Pianist de la Salle makes Aspen debut
July 30, 2009
ASPEN – In keeping with what seems to be a modest nature, Lise de la Salle doesn’t want to stir up controversy, and the thought of naming names makes her physically shudder. But she has heard it time and again – young pianists who seem more determined to stamp their music with their own personal flair, rather than getting deep into what the composer was trying to convey. Rather than make a judgment about it, de la Salle keeps it at this: “It makes me sad.”
De la Salle is young – 21 years, with almost all of those devoted to the piano. But she doesn’t bring youthful impetuousness to the music or the instrument. In her approach to the compositions, de la Salle demonstrates patience and a desire to look as deeply as possible into the score and the composer’s notes.
“There is a real research, to try to really understand what the composer says,” said de la Salle, who makes her Aspen debut Friday, performing with conductor James Conlon and the Aspen Chamber Symphony. “I invest myself to be involved with the music. Mozart and Haydn and Bach, you don’t have so much information. So you have a lot of freedom. But that freedom can be dangerous. You have to use it in a good way. For me, it’s a little frightening, because we don’t have recordings from the composers. We have to read the music carefully.”
On the other hand, de la Salle doesn’t believe that every interpretation of a piece of music should mimic what has come before. There is room for uniqueness in a performance. As she says, “Almost every great piece for the piano has been recorded by all the great players. For example, if I play Beethoven Three or Chopin Two, I don’t want to copy them. A copy is not so good as the original.”
So what is there that a musician can contribute that fully honors the composer’s intentions, but leaves room for a singular take on the piece? For de la Salle, there are two elements: a focus on emotion, and an interplay with the audience. Both involve letting technique take a backseat to the moment and the setting in which the music is being made.
“With a lot of musicians, I have a feeling what’s most important is technique, to not play a wrong note in a concert,” she said. “That’s not the most important thing for me. It’s art, not science, and you can’t have it fixed very precise. I try to give people emotions and feelings, to try to touch them.”
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De la Salle’s emphasis on what the composer put down on paper has not made her oblivious to the fact that often, what attracts listeners is the person playing the music. She sees concerts as a three-way interplay between the composer, herself and the crowd.
“People are here, and here for me,” she said. “When I see a full house for a recital, I feel I have to bring to 500, a thousand people, the feelings, emotions they are looking for. We are all together on a musical trip. I don’t want it to be me on stage and the audience on the other side. I want it to be communal with the music and the audience.”
In tonight’s concert, de la Salle is featured on Prokofiev’s Piano Concerto No. 1 in D-flat major, a lesser-known work that has been in her repertoire for five years, and that she recorded three years ago. What she wants to share with the audience is the piece’s rhythm and intensity.
“It’s a short piece,” de la Salle said. “It’s intense from the beginning to the last note. Prokofiev was very young when he composed it, so you can feel it like a piece from a young composer. It requires a lot of energy. And there is rhythm. You have to be very focused on the rhythmic aspect. And what interests me is, you can find every aspect of late Prokofiev, every bit of his music, in it.”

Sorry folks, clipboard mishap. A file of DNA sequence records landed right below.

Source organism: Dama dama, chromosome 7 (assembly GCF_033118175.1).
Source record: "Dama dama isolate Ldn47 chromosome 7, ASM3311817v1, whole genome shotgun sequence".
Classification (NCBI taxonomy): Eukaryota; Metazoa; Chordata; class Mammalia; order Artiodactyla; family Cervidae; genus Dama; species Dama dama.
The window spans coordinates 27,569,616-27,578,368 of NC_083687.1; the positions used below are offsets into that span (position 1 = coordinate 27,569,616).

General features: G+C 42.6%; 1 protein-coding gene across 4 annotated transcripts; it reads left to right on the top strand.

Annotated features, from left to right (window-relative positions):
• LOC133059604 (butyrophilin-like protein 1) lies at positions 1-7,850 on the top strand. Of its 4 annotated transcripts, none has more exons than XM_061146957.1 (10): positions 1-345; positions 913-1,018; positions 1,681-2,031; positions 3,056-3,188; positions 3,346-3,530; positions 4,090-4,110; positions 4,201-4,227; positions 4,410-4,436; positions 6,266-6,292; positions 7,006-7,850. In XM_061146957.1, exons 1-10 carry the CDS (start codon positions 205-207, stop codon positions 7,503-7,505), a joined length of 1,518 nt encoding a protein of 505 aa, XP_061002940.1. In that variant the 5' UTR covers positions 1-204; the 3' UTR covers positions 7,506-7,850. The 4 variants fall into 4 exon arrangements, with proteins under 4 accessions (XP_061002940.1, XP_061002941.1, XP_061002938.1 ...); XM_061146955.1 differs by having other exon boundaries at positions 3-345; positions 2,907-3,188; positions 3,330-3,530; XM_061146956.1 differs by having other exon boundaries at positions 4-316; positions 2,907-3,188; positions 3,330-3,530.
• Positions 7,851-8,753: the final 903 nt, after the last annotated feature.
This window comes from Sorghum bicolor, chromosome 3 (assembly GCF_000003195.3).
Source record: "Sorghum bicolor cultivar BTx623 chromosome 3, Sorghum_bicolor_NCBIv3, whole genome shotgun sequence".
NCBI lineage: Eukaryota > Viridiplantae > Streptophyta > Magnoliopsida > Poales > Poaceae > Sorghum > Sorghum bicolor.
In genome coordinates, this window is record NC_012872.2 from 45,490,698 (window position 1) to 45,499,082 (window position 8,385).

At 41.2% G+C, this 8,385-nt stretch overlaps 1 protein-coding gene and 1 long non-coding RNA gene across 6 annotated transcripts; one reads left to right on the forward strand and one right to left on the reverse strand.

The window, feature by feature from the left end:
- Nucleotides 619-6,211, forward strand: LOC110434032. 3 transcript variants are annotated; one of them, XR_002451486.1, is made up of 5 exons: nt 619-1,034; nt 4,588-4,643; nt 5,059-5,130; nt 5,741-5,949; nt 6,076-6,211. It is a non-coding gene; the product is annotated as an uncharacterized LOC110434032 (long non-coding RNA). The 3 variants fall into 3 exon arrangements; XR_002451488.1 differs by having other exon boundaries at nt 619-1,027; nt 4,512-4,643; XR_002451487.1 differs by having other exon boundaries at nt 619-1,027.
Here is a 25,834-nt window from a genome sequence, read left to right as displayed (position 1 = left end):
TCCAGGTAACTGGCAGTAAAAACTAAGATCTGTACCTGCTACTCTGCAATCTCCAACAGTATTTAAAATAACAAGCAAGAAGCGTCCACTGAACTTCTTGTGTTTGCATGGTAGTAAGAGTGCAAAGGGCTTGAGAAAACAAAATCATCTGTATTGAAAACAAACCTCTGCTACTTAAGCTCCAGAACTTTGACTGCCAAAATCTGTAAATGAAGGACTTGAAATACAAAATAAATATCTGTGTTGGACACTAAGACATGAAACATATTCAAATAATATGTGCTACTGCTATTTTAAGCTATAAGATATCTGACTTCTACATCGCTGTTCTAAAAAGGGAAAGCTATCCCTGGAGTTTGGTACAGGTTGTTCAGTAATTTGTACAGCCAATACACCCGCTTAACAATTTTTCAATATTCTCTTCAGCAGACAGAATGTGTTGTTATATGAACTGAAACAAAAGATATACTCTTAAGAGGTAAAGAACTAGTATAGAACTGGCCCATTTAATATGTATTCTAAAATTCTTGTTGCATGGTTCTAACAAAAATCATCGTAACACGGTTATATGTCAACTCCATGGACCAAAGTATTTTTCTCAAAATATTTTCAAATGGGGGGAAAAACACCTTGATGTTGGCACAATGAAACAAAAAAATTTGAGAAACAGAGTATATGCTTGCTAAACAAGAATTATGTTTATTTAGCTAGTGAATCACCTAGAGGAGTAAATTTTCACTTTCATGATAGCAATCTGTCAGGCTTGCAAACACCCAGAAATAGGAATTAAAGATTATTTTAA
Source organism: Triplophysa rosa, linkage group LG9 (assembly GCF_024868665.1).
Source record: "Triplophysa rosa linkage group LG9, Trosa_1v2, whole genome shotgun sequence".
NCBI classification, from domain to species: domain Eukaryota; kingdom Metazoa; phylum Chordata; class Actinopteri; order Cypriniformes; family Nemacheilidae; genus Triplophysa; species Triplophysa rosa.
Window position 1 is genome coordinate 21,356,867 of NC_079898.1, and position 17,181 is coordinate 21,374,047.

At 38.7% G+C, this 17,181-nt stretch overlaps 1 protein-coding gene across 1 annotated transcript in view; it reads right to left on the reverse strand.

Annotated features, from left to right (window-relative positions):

De la Salle was born in the north of France, but moved soon after to Paris, where she has continued to make her home. But geography seems to play a bit part in her upbringing, as her life centered around the piano. The musical history in her family goes back six generations – her grandmother’s grandmother was an acquaintance of Tchaikovsky – and the inclination toward music did not skip over de la Salle. She was absorbed in the CDs the family would play, in the singing of her mother, who was a soprano in a prominent Paris choir.
“I always heard music, and it was quite natural for me to have fun at the piano at the age of 4,” said de la Salle, who took lessons from her stepfather from the time she was 10 till she was 18. “From the very beginning, I knew music was my life. You know when you’re asked as a little child, people say, ‘What do you want to be?’ And I said I want to be a pianist. Always. I never imagined doing something different. It was always so clear for me.”
But de la Salle, who made her debut at 9, with Radio France, has found it important to allow more than just piano into her life. Her grandfather owned a major gallery for decades, and she acquired a deep interest in visual arts, from the French Impressionists to Kandinsky and Mondrian. She is well-versed in rock ‘n’ roll and jazz – or at least, the old-school versions of both, with a taste for the Rolling Stones and Beatles, Count Basie and Louis Armstrong. She has a boyfriend, a filmmaker.
Soon, a new door will open for de la Salle. A soloist her entire career, she has never played chamber music. That is about to change; at two festivals she will appear at next summer, in Germany and Switzerland, artists are required to play recitals, orchestral music and in chamber settings.
Also just ahead is a recording of an all-Chopin program to be made in September with the German orchestra, Staatskapelle Dresden and its director, Fabio Luisi. It is to be a live recording, which to de la Salle, has a very certain meaning.
“But real live,” she said, explaining that many CDs promoted as live recordings feature some studio work where the original performance did not live up to standards. “Meaning we’re recording the concert and nothing else.”